Post # 1
Help! what do I write on invitations for my single female friends? ms? Or miss? I started writing out Ms because miss didn’t sound right to me unless it was for my 10 yo neices… But now I’m doubting myself. What do you think? I’m trying to think about the last few weddings I’ve been to.. And I’m thinking it was ms. So I just thought I’d get some bees suggestions!
Post # 3
Miss because I was taught that Ms. is for divorced women.
Post # 4
I’ve always been taught that Miss was for girls under 18.
Post # 5
I usually use Miss for 24 and under and Ms. for 25 and up.
I may just be weird, though.
Post # 6
I used miss for my friends and cousins who are my age (early 20s) and Ms. for older females who were never married or were divorced.
Post # 7
@hazyleyedbeauty: Miss is for a single woman. Ms. is for divorced (most people use this in place of “I’m not sure if they’re married or not”). Mrs. is married.
ETA: I don’t know if you just wrote it that way in the poll, but when writing Miss, there is no period after it, because it isn’t an abbreviation; only Ms. and Mrs. have them.
Post # 8
@tm21308: +1 I was taught Miss for unmarried and Ms for divorced women
Post # 9
I didn’t use any M titles on my invitations, so there’s that option too.
Post # 10
I’d prefer Miss too. Ms. sounds divorced and can be either single or married.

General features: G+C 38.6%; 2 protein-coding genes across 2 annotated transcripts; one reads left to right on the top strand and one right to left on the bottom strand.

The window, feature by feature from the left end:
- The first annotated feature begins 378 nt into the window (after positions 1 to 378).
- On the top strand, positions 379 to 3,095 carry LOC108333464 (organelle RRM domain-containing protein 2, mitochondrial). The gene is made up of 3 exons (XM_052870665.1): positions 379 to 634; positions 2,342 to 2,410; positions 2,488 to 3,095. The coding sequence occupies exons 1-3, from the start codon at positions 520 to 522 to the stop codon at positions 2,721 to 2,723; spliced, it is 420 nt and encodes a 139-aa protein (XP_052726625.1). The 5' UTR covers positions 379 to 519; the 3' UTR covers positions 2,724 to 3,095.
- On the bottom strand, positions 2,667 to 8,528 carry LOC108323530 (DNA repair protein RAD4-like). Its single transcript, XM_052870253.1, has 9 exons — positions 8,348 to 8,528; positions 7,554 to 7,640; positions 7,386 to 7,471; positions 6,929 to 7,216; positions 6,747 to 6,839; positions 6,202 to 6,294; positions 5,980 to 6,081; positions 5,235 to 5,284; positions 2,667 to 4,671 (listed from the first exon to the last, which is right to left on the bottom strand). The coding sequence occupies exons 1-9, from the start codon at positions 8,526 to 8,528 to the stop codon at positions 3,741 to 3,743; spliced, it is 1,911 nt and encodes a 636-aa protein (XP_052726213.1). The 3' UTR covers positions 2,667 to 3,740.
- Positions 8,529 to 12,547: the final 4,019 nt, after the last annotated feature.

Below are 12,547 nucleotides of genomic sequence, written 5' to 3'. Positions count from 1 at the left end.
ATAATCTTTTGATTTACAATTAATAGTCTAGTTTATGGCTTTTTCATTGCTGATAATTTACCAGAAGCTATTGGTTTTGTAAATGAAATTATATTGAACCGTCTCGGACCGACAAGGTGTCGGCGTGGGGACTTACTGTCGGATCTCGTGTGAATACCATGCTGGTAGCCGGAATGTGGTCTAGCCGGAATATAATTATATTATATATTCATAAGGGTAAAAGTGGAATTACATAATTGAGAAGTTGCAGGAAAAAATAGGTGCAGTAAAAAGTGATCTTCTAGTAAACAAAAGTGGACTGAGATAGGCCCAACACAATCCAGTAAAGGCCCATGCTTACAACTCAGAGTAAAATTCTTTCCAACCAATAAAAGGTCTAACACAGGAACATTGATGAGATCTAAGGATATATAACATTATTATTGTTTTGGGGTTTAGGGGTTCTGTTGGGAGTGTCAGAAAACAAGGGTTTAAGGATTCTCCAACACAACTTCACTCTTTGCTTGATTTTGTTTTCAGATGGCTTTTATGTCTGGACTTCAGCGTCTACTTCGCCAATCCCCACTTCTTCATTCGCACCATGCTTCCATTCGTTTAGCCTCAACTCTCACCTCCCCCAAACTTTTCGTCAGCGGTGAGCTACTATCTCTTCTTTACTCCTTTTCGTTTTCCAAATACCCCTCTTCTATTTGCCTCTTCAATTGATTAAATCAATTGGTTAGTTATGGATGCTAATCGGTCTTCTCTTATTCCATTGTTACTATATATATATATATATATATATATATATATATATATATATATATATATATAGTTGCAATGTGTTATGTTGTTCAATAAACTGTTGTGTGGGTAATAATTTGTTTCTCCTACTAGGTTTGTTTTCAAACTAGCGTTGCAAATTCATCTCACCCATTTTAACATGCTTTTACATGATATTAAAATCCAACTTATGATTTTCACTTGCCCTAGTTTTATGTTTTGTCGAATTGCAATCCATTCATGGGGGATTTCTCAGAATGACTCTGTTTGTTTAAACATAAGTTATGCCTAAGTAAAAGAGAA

Post # 11
Most modern etiquette guides (one example is the 2011 Miss Manners Guide to Excruciatingly Correct Behavior, pg. 57) and style guides (the NYT, etc.) state that Ms. is an honorific that is useful because it does not ask the person addressing the envelope to guess a person’s status or to guess a person’s preferences and that it should be used unless, in the words of the Guardian (UK) style guide, “they have expressed a preference for Miss or Mrs” (quotation from the Guardian taken from Wikipedia.org).
Post # 12
“Ms.” is what I ALWAYS use unless told otherwise by the person themselves. You shouldn’t assume anyone’s marital status, I feel that is impolite. It is also impolite to assume someone’s age. And what if they are married, but younger than 25, or whatever arbitrary age? Seems silly.
“Ms.” is just the absolutely neutral equivalent of “Mr.” You can use “Ms.” if you’re married, if you’re young, if you’re old. I know many married women who actually insist on being a “Ms.” “Miss” is only for little girls, and is demeaning, IMO.
I’m REALLY surprised that people are saying “Ms” is for divorced women, I have never in my life heard that, and my experience doesn’t seem to match that at all!!!
Post # 13
I always go with Ms. Because a womans age or marital status should not matter. When I hear Miss, I think of young girls, teenage or younger.
I have NEVER associted Ms. with divorced women. I never even heard of that before.
Post # 14
I guess I’m also basing my opinion on the fact that as an unmarried teacher, I am referred to as Ms. Lastname not Miss Lastname. It seems like there are many different opinions, so I would go with whatever is most accepted in your area.
Post # 15
Post # 16
I used “Miss” for unmarried ladies under 30 and “Ms.” for those who are divorced or unmarried and over 30.
Not sure if there is a hard and fast rule on that … Maybe someone can enlighten me! I’m sure that wouldn’t be my biggest etiquette faux pas!